Straining for a last look at her son as he boarded a flight at Dublin airport, Kate Meredith struggled to hold back the tears at the sight of another of her children leaving Ireland to work abroad.
On the eve of yesterday’s elections, Darragh, 22, left for South Korea to work as a teacher after failing to find a job at home. His brother, Conor, is already in Australia and a third sibling, Bryan, has his eye on Canada.
“There’s nothing here for them,” their mother said, wiping her eyes. “It’s not his choice to go. He couldn’t even get voluntary work. It’s dreadful. I’m very angry with the country at the moment.”
Emigration has returned to the Emerald Isle following the economic crisis, which has sent unemployment soaring and consigned those in work to years of low wages as the country seeks to pay off billions of euros in international loans.
Angry voters were expected to oust the ruling Fianna Fail party in yesterday’s parliamentary elections, but many people have already left, heading mainly to Australia, Canada and New Zealand, where they can get short-term visas.
About 1,000 people are leaving Ireland every week, according to the Economic and Social Research Institute, in what Fine Gael leader Enda Kenny — who is set to become prime minister in the vote — called a “national heartbreak.”
“Every week, a thousand mothers and fathers watch their children pack up their lives, put their degrees in beside their dollars and their bitter disappointment, and head for Sydney, Brisbane and Vancouver,” he said on Thursday. “Today, another generation of Irish is building the future of another country.”
Unemployment is particularly bad among the trades following the collapse of the construction industry, which accounted for a quarter of Ireland’s economic growth at the height of the “Celtic Tiger” boom.
Electrician Bobby Prendeville, 24, is trying his luck in Germany after struggling to find a decent job in Ireland. He has work lined up in sales in Nuremberg, but hopes to find something using his training when he is settled.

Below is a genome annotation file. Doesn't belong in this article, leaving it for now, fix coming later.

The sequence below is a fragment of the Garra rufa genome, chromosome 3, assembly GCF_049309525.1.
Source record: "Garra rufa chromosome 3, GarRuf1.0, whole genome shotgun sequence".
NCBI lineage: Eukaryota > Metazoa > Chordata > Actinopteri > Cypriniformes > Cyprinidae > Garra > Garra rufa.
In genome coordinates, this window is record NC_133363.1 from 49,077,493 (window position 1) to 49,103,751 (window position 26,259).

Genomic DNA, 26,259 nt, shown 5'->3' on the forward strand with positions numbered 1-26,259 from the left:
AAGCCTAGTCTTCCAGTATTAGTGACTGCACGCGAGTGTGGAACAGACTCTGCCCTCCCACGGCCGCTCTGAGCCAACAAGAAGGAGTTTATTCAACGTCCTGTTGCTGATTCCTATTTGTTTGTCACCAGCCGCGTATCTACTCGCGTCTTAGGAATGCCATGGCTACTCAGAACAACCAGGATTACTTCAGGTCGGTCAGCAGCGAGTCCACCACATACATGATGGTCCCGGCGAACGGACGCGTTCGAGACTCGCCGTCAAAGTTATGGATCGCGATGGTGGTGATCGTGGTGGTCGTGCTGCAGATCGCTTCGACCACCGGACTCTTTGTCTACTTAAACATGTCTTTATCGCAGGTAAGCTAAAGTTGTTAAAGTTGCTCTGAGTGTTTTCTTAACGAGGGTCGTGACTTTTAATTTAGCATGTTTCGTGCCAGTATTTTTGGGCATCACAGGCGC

“I’m the last one of my friends to leave,” he said, saying most of them have gone to Australia or Canada.
Prendeville wants to stay in Europe, admitting that leaving his close-knit family in north Dublin will be a wrench.
“It’s a big step for me, moving, but I don’t think there’s any other options. There’s nothing here,” he said.
His case is far from unique.
In the southern town of Cork, a seminar this month providing advice on emigrating to Australia attracted 97 electricians and Kathleen Lucey, a Dublin-based consultant who helps people from all backgrounds find work in Australia, said: “We’ve been extremely busy since January — I think everyone woke up after New Year and decided they want out.”
When the Irish economy was booming, many hoped emigration would no longer be a defining feature of the country, as it has been since the 19th century famine sent millions on overcrowded boats to Britain and the US.
Many emigrants had returned home and Ireland saw for the first time a wave of migration into the country from eastern Europe, but then the recession hit.
Prendeville’s father and grandfather were electricians and he entered the trade because he saw it as a well-paid career. Their contacts kept him in work longer than most, but even he must now go elsewhere.